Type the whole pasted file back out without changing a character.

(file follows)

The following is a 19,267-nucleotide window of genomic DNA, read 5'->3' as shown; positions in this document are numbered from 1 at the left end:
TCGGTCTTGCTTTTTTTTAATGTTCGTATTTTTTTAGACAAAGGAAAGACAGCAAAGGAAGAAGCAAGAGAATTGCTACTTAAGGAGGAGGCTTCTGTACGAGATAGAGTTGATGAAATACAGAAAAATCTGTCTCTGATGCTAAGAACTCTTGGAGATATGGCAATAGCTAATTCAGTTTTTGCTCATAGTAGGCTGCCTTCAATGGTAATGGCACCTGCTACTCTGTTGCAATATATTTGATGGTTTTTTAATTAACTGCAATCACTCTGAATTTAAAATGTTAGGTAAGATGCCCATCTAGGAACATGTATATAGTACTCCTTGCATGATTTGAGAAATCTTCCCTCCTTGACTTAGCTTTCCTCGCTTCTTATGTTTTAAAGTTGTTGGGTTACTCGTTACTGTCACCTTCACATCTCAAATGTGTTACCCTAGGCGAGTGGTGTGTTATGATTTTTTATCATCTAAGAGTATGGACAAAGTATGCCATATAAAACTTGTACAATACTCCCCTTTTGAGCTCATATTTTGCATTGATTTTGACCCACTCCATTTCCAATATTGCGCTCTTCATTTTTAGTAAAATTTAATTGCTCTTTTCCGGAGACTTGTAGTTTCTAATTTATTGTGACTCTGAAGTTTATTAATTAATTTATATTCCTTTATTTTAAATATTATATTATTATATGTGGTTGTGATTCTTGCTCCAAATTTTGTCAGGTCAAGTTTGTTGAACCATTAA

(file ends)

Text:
The following is a 19,267-nucleotide window of genomic DNA, read 5'->3' as shown; positions in this document are numbered from 1 at the left end:
TCGGTCTTGCTTTTTTTTAATGTTCGTATTTTTTTAGACAAAGGAAAGACAGCAAAGGAAGAAGCAAGAGAATTGCTACTTAAGGAGGAGGCTTCTGTACGAGATAGAGTTGATGAAATACAGAAAAATCTGTCTCTGATGCTAAGAACTCTTGGAGATATGGCAATAGCTAATTCAGTTTTTGCTCATAGTAGGCTGCCTTCAATGGTAATGGCACCTGCTACTCTGTTGCAATATATTTGATGGTTTTTTAATTAACTGCAATCACTCTGAATTTAAAATGTTAGGTAAGATGCCCATCTAGGAACATGTATATAGTACTCCTTGCATGATTTGAGAAATCTTCCCTCCTTGACTTAGCTTTCCTCGCTTCTTATGTTTTAAAGTTGTTGGGTTACTCGTTACTGTCACCTTCACATCTCAAATGTGTTACCCTAGGCGAGTGGTGTGTTATGATTTTTTATCATCTAAGAGTATGGACAAAGTATGCCATATAAAACTTGTACAATACTCCCCTTTTGAGCTCATATTTTGCATTGATTTTGACCCACTCCATTTCCAATATTGCGCTCTTCATTTTTAGTAAAATTTAATTGCTCTTTTCCGGAGACTTGTAGTTTCTAATTTATTGTGACTCTGAAGTTTATTAATTAATTTATATTCCTTTATTTTAAATATTATATTATTATATGTGGTTGTGATTCTTGCTCCAAATTTTGTCAGGTCAAGTTTGTTGAACCATTAA